Interview Magazine: Meet Mark Kerrigan, the Man
Who Finds Famous People. “As the managing director of Celebrity Service, the online database that most magazines use to find the details of any talent they’re looking to feature, Mark has worked for nearly three decades making the most inaccessible people a little more accessible. We thanked him for his service with some sangria at Sevilla, where he arrived with a briefcase of pre-internet Celebrity Service artifacts, and some stories about his years of seeking out the stars.”
PR Newswire: AcademicInfluence. com Ranks the World’s Most Influential Think Tanks (PRESS RELEASE). “… AcademicInfluence.com examines billions of open-source, crowd-edited data points, mapping lines of influence through continuously updated data repositories, including Wikipedia and Crossref. These databases result in analysis that resists being gamed or undermined by single-source editorial bias. AcadmicInfluence.com now opens access to these user-customizable search capabilities so that students, researchers, and inquirers can discover the most influential people and institutions, providing the answers users seek with the objectivity they need.” The people search, to see how famous people rank in influence, is addictive.
Kim Komando: How to delete yourself from people search sites. “People search sites build profiles based on public info scraped from across the internet. These profiles often contain sensitive data like phone numbers and addresses — and scam callers and mail spammers rely on these websites to scout prospects. You might be thinking, ‘Is this legal?’ Data brokers get away with it by giving people a chance to opt-out. Unfortunately, this is usually easier said than done. Prepare to jump through some hoops.”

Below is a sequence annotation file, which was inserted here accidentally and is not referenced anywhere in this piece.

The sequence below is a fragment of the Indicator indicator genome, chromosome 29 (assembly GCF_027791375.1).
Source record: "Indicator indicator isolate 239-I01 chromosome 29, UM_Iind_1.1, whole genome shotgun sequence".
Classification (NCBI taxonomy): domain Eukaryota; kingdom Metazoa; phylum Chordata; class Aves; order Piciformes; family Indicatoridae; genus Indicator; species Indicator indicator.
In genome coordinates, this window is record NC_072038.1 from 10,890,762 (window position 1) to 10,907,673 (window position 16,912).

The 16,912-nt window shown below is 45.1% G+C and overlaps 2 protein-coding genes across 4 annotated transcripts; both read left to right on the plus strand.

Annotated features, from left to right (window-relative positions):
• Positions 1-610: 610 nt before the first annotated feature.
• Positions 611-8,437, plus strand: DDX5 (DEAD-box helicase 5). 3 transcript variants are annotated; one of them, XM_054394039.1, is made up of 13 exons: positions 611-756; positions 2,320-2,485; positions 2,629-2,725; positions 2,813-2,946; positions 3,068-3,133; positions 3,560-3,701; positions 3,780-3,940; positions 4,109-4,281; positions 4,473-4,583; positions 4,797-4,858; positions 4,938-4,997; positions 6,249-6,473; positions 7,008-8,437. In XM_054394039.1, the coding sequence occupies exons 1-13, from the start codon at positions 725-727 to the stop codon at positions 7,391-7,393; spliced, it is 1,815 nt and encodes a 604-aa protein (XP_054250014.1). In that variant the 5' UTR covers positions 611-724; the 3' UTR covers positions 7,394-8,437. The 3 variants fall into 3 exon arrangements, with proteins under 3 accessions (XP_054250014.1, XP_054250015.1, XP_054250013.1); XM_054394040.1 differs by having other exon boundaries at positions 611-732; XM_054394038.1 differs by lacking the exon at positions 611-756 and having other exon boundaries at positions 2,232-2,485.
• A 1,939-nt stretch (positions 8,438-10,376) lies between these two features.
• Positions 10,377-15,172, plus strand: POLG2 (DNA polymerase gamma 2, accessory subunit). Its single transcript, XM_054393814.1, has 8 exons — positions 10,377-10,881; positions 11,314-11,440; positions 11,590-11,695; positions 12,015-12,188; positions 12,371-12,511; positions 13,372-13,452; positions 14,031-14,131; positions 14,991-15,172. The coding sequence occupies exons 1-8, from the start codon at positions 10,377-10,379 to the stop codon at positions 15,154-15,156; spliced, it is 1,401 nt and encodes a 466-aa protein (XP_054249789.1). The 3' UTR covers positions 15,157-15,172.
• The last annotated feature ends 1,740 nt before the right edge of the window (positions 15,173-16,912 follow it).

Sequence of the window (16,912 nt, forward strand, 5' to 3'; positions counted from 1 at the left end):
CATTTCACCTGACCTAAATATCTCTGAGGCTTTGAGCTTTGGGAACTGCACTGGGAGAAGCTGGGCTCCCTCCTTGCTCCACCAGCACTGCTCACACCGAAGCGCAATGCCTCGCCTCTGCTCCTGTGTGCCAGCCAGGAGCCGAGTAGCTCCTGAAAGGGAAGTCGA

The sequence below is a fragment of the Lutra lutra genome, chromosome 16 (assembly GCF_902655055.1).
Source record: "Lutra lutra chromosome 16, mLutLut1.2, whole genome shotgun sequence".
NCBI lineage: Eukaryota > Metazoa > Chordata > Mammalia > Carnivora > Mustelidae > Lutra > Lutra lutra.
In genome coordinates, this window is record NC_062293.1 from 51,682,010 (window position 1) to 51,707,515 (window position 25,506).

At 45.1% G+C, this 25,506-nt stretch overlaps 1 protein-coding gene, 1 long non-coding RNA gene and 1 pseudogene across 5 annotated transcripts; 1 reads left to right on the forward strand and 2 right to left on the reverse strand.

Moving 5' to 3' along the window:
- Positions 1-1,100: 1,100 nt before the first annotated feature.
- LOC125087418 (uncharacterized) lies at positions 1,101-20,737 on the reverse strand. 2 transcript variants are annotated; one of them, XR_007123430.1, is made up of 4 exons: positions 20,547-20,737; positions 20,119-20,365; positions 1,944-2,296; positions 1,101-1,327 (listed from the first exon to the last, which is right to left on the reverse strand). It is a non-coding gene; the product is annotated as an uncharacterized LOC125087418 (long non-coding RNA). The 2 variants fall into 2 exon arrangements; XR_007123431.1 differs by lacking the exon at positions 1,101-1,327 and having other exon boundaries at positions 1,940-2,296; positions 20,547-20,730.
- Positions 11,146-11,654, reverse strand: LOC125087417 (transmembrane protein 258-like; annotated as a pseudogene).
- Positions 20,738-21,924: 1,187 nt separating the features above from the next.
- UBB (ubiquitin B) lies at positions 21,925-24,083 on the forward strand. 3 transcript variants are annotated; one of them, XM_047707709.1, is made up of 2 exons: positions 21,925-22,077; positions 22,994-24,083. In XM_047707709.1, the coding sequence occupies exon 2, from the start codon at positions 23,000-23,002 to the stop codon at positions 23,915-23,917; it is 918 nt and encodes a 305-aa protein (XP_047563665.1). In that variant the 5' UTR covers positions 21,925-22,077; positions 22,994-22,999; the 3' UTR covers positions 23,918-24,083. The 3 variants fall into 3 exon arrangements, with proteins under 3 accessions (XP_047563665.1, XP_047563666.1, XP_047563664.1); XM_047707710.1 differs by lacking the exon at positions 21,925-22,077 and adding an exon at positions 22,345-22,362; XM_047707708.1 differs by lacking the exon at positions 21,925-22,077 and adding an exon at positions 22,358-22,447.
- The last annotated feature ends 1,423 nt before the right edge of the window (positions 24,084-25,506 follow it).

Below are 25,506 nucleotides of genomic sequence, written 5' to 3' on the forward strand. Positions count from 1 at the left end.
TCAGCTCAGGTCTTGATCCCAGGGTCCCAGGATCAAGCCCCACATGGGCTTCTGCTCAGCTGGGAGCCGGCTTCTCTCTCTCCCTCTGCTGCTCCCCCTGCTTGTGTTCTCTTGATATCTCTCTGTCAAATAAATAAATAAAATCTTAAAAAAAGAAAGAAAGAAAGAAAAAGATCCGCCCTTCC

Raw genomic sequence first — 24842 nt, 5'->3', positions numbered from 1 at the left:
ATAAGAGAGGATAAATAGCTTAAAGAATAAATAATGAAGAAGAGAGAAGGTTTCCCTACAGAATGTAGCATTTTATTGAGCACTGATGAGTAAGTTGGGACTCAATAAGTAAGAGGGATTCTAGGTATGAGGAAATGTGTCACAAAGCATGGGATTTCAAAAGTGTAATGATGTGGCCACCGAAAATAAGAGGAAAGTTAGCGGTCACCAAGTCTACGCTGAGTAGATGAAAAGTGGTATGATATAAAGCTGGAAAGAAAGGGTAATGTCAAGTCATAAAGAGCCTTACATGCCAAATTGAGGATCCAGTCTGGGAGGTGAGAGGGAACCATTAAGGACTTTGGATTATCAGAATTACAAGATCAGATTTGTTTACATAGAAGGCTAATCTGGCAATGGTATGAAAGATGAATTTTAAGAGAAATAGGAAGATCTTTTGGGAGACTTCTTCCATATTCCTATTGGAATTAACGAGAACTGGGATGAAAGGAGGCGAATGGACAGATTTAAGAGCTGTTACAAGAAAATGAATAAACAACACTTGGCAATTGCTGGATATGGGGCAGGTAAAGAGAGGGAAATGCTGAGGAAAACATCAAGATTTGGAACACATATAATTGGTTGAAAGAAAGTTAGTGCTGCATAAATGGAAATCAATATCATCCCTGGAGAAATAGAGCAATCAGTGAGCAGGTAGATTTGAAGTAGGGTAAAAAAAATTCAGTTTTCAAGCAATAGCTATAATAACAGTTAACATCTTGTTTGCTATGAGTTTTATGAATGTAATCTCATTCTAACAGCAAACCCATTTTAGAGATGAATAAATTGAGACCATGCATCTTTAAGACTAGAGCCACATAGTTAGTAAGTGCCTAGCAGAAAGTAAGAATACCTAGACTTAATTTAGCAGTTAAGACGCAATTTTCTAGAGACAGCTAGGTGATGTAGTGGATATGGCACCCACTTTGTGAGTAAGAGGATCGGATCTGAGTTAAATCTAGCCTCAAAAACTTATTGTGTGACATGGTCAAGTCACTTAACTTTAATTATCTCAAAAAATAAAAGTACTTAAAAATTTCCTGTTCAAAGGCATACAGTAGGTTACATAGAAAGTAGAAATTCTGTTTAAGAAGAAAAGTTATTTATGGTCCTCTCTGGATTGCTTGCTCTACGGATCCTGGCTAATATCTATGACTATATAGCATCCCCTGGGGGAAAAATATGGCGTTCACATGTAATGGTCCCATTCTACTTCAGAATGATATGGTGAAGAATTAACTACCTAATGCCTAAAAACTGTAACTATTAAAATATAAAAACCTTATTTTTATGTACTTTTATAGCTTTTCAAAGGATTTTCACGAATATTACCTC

ABC News Australia: Here’s how a Melbourne genealogist found the author of a 50-year-old message in a bottle. “It has come as a shock to many people, including social media users, how quickly Mr [Paul] Gilmore was found. What they do not know is, it was old-school techniques that helped crack the case so quickly. As ABC journalists furiously messaged almost every Paul Gilmore listed on Facebook — including one living in Kazakhstan — they received an email from Sue McBeth.”
Bellingcat: Using Phone Contact Book Apps For Digital Research. “Popular apps such as TrueCaller or GetContact advertise the ability to see who is really calling you, even if you do not know the number, and alert the app user of spam or scam calls. However, the way that these apps gather information to determine the name of an unknown caller is not as broadly advertised.”
VentureBeat: Findera taps a database of 133 million records to connect professionals. “Ever meet someone at a party whose name you can’t remember? LinkedIn or Facebook can lend a helping hand, but they’re not exactly tailor-made for such searches — at least, not unless you’ve got a few details to go on. That’s why Christophe Daligault, a former general manager at Microsoft, launched Findera, a new search engine designed to help everyday folks, businesspeople, and recruiters find individuals — and their place of work — more quickly. After launching in private alpha earlier this year, it’s available for free starting today.”
From the terrific Mary Ellen Bates: Finding people through Facebook Graph Search. “Over the years, it’s gotten harder to conduct meaningful searches in Facebook. Sure… you can type in someone’s name and then browse through the profiles of everyone with that name (or something similar). But what if you want to find someone based on their profile—where they work, what degrees they have, and what their interests are?”